That's it... that's all I wanted to say.
|Today's work in progress|
|detail of work in progress 10/5/17|
|Hangover painting, 2017, acrylic and oil on cardboard|
|some artwork to reference while reading the description!|
"Momento (ribbon)", 2017, oil on paper, 33.5 x 38 inches
My work is informed by both the inward and the outward,
by things observed, and things that cannot be observed.
By entangled forms found naturally or unnaturally
in the body, in nature, in everyday objects; and
equally by chance and feeling.
Process oriented and gestural, these abstractions entice
the viewer's subjectivity, while allowing me the freedom to access
a wider range of resources both physical and emotional.
I start a painting or a series of paintings with a simple thought or inspiration. I don't usually sketch it out first. I prefer to tackle the canvas all at once and let the materials and process of painting dictate the direction. I work on up to five things at once. I'm an observer and am usually looking at something while I paint. I try to keep myself emotionally connected to the specific object or memory I begin with, but painting has a way of prescribing its own journey. Success would mean that I've allowed the painting to take me someplace unexpected while maintaining some hint of my original intention.
I'm interested in posing a question rather than an answer, and I prefer to evoke the feeling of a thing rather than make a statement about it. I'm interested in the process of making, in paint, color, line, handwork, women's work, repetition, knitting, sewing, braiding, rope making... entangled forms found naturally or unnaturally in the body, nature, or everyday objects; and equally in chance and feeling.
My work is about connections; the intertwining and overlapping of the physical, spiritual, metaphorical. The connection of shapes and color, form to form, body to body, mind to mind.
|Momento (ribbon), 2017, oil on paper, 33.5 x 38.5 inches|
|Momento (#2), 2017, oil on paper, 33.5 x 38 inches|
|Momento (#3), 2017, oil on paper, 37.5 x 33.5 inches|
|Momento (pink), 2017, oil on paper, 31.5 x 41 inches|
|Momento (#5), 2017, oil on paper, 33.5 x 37.5 inches|
|Chuck Close, Big Self-Portrait, 1967–1968|
acrylic on gessoed canvas
107.5 x 83.5 inches
"It seems to me now, with greater reflection, that the value of experiencing another person’s art is not merely the work itself, but the opportunity it presents to connect with the interior impulse of another. The arts occupy a vanishing space in modern life: They offer one of the last lingering places to seek out empathy for its own sake, and to the extent that an artist’s work is frustrating or difficult or awful, you could say this allows greater opportunity to try to meet it. I am not saying there is no room for discriminating taste and judgment, just that there is also, I think, this other portal through which to experience creative work and to access a different kind of beauty, which might be called communion."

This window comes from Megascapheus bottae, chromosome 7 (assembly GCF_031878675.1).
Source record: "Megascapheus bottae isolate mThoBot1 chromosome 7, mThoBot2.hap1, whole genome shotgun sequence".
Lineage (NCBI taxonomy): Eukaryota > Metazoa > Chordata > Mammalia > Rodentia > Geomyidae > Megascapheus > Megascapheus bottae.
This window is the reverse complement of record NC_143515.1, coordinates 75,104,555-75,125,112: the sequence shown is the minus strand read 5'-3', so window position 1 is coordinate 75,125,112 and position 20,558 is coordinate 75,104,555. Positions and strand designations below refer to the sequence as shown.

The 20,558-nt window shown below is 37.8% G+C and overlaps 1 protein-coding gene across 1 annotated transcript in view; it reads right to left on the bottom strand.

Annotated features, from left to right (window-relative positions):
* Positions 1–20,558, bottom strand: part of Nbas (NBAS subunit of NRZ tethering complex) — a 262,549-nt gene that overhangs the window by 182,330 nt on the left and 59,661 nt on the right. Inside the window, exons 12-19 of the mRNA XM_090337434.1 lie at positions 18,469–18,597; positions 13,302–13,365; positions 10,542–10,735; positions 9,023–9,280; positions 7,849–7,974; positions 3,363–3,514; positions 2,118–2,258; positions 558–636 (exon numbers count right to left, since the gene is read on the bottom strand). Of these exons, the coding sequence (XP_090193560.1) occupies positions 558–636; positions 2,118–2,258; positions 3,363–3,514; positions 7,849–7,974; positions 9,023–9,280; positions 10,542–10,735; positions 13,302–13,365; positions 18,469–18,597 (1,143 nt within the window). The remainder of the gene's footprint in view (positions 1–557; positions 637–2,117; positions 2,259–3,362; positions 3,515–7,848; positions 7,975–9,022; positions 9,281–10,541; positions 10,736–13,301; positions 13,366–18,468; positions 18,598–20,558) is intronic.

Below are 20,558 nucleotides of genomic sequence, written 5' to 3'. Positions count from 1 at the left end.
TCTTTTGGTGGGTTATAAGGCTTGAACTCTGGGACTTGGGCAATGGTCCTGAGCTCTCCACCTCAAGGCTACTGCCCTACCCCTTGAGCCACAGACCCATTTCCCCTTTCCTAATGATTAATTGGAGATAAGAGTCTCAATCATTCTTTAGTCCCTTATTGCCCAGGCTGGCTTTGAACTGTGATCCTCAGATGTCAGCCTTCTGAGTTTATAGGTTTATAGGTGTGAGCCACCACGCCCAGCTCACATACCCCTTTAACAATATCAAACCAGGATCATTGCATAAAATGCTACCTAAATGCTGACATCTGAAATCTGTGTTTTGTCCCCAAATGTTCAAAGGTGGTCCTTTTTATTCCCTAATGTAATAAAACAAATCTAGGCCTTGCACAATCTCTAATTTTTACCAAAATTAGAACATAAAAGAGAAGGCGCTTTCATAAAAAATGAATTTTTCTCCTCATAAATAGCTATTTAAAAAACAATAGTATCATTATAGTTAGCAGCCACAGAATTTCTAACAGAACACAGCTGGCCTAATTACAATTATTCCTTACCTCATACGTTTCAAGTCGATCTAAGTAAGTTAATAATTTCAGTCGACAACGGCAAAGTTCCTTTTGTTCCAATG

Rothenberg begins with negation, cleaving away all that’s inessential, then reaches forward and backward in time, gathering whatever she needs, probing inward toward formalism and outward toward experience, one hand in the clay and the other in the air.In a career that spans over 40 years, expectedly there are some paintings I am much more in love with than others so here I present some of my absolute favorites...
|Dogs Killing Rabbit, 1991-92, oil on canvas, 87 x 141 inches|
|Accident #2, 1993-94, oil on canvas, 66 x 125 inches|
|Calling the dogs, 1993-94, oil on canvas, 69 x 65 inches|
|With Martini, 2002, oil on canvas, 76 x 87 inches|
|Blue Flip, 1989-90, oil on canvas, 55 x 46 inches|
|White Deer, 1999-2001, oil on canvas, 91 1/2 x 112 inches|
|Blue U-Turn, 1989, oil on canvas|
|Galisteo Creek, 1992, oil on canvas, 112 x 148 inches|
|Falling, 2001, oil on canvas, 84 x 72 inches|
|Four Color Horse, 1976, acrylic and flashe on canvas, 67 x 112 inches|
|4 Kinds, 1991, oil on canvas, 52 x 88 inches|
|Dog and Snake, 2004-05, oil on canvas, 49 3/4 x 36 1/2 inches|
|Untitled (Geese), 1999, Etching, aquatint, and sugar-lift aquatint on chine collé, 13 11/16 x 20 1/2 inches|
|The Corner, 2008, oil on canvas, 71 x 57 inches|
|Crying, 2003, 5 color lithograph/screenprint, 34 x 35 inches|
|Steak and Wine, 2000, oil on canvas, 81 x 91 inches|
|[I've searched all morning for the title of this painting. If anyone knows the image details please let me know]|
|Hawk, 1993-94, oil on canvas, 37 5/8 x 63 5/8 inches|
|Susan Rothenberg in her studio|
#7. “Expect anything worthwhile to take a long time.”
... As I’ve reflected elsewhere, the flower doesn’t go from bud to blossom in one spritely burst and yet, as a culture, we’re disinterested in the tedium of the blossoming. But that’s where all the real magic unfolds in the making of one’s character and destiny.Although she was referring more to success in life, I'm talking about patience in the studio. My work may be process oriented, aka 'the tedium of the blossoming', but that doesn't make me any more patient. Lately I've been forcing myself to think about it more and more.
|one of four smaller paintings still very much in progress|
"Applebroog produced editions of 400 copies cheaply, and mailed them off to friends or acquaintances, or to artists whose work she admired. Eleanor Antin's postcards, graffiti by Jean-Michel Basquiat or Keith Haring, or Jenny Holzer's sheets of "truisms," pasted on bus stops, alongside notices of yoga lessons, kittens, or second-hand furniture for sale, are other examples of not-for-profit artworks, ingeniously and anonymously distributed, through which, without that having been precisely their intention, the artists all became famous."*